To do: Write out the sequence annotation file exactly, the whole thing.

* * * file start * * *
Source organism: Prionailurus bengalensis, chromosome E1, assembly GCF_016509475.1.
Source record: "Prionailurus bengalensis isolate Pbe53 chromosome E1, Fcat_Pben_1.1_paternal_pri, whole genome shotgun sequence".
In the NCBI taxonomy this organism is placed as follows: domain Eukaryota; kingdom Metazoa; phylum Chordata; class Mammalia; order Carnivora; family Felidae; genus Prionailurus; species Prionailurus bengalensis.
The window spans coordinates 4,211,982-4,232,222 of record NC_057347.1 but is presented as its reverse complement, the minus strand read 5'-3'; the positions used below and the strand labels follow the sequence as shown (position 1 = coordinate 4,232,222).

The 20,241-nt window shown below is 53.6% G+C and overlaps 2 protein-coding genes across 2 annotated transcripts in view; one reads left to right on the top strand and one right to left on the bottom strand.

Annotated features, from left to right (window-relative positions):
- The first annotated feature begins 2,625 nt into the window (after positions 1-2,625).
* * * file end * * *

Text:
Source organism: Prionailurus bengalensis, chromosome E1, assembly GCF_016509475.1.
Source record: "Prionailurus bengalensis isolate Pbe53 chromosome E1, Fcat_Pben_1.1_paternal_pri, whole genome shotgun sequence".
In the NCBI taxonomy this organism is placed as follows: domain Eukaryota; kingdom Metazoa; phylum Chordata; class Mammalia; order Carnivora; family Felidae; genus Prionailurus; species Prionailurus bengalensis.
The window spans coordinates 4,211,982-4,232,222 of record NC_057347.1 but is presented as its reverse complement, the minus strand read 5'-3'; the positions used below and the strand labels follow the sequence as shown (position 1 = coordinate 4,232,222).

The 20,241-nt window shown below is 53.6% G+C and overlaps 2 protein-coding genes across 2 annotated transcripts in view; one reads left to right on the top strand and one right to left on the bottom strand.

Annotated features, from left to right (window-relative positions):
- The first annotated feature begins 2,625 nt into the window (after positions 1-2,625).